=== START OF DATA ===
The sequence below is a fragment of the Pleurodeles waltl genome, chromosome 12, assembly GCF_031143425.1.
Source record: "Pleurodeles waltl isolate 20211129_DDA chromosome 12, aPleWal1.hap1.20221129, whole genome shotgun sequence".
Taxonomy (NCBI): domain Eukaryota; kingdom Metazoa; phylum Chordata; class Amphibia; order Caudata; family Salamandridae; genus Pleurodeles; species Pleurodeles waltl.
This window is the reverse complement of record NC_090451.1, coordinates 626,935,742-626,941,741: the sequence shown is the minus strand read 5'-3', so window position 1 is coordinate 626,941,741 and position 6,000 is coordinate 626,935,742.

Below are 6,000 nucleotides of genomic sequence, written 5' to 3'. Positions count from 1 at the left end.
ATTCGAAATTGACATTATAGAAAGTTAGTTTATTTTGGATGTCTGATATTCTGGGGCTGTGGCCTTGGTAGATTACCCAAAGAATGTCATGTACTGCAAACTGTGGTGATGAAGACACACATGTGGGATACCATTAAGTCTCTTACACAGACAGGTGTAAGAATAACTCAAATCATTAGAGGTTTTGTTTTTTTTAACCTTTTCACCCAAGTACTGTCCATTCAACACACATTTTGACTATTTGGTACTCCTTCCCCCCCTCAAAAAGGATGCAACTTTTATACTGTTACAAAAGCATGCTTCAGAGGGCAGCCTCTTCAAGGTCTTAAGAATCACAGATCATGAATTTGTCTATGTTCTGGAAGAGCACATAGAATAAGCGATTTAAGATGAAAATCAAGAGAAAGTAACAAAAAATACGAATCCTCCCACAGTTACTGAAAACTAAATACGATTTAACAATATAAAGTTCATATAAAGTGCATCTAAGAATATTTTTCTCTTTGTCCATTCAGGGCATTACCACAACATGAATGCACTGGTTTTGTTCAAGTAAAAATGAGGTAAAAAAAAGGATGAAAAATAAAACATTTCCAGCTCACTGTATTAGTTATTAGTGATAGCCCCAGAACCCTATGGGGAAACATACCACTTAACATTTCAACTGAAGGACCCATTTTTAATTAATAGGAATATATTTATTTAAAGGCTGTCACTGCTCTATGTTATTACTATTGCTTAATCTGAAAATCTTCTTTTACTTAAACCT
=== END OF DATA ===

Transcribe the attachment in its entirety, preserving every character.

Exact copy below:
The sequence below is a fragment of the Pleurodeles waltl genome, chromosome 12, assembly GCF_031143425.1.
Source record: "Pleurodeles waltl isolate 20211129_DDA chromosome 12, aPleWal1.hap1.20221129, whole genome shotgun sequence".
Taxonomy (NCBI): domain Eukaryota; kingdom Metazoa; phylum Chordata; class Amphibia; order Caudata; family Salamandridae; genus Pleurodeles; species Pleurodeles waltl.
This window is the reverse complement of record NC_090451.1, coordinates 626,935,742-626,941,741: the sequence shown is the minus strand read 5'-3', so window position 1 is coordinate 626,941,741 and position 6,000 is coordinate 626,935,742.

Below are 6,000 nucleotides of genomic sequence, written 5' to 3'. Positions count from 1 at the left end.
ATTCGAAATTGACATTATAGAAAGTTAGTTTATTTTGGATGTCTGATATTCTGGGGCTGTGGCCTTGGTAGATTACCCAAAGAATGTCATGTACTGCAAACTGTGGTGATGAAGACACACATGTGGGATACCATTAAGTCTCTTACACAGACAGGTGTAAGAATAACTCAAATCATTAGAGGTTTTGTTTTTTTTAACCTTTTCACCCAAGTACTGTCCATTCAACACACATTTTGACTATTTGGTACTCCTTCCCCCCCTCAAAAAGGATGCAACTTTTATACTGTTACAAAAGCATGCTTCAGAGGGCAGCCTCTTCAAGGTCTTAAGAATCACAGATCATGAATTTGTCTATGTTCTGGAAGAGCACATAGAATAAGCGATTTAAGATGAAAATCAAGAGAAAGTAACAAAAAATACGAATCCTCCCACAGTTACTGAAAACTAAATACGATTTAACAATATAAAGTTCATATAAAGTGCATCTAAGAATATTTTTCTCTTTGTCCATTCAGGGCATTACCACAACATGAATGCACTGGTTTTGTTCAAGTAAAAATGAGGTAAAAAAAAGGATGAAAAATAAAACATTTCCAGCTCACTGTATTAGTTATTAGTGATAGCCCCAGAACCCTATGGGGAAACATACCACTTAACATTTCAACTGAAGGACCCATTTTTAATTAATAGGAATATATTTATTTAAAGGCTGTCACTGCTCTATGTTATTACTATTGCTTAATCTGAAAATCTTCTTTTACTTAAACCT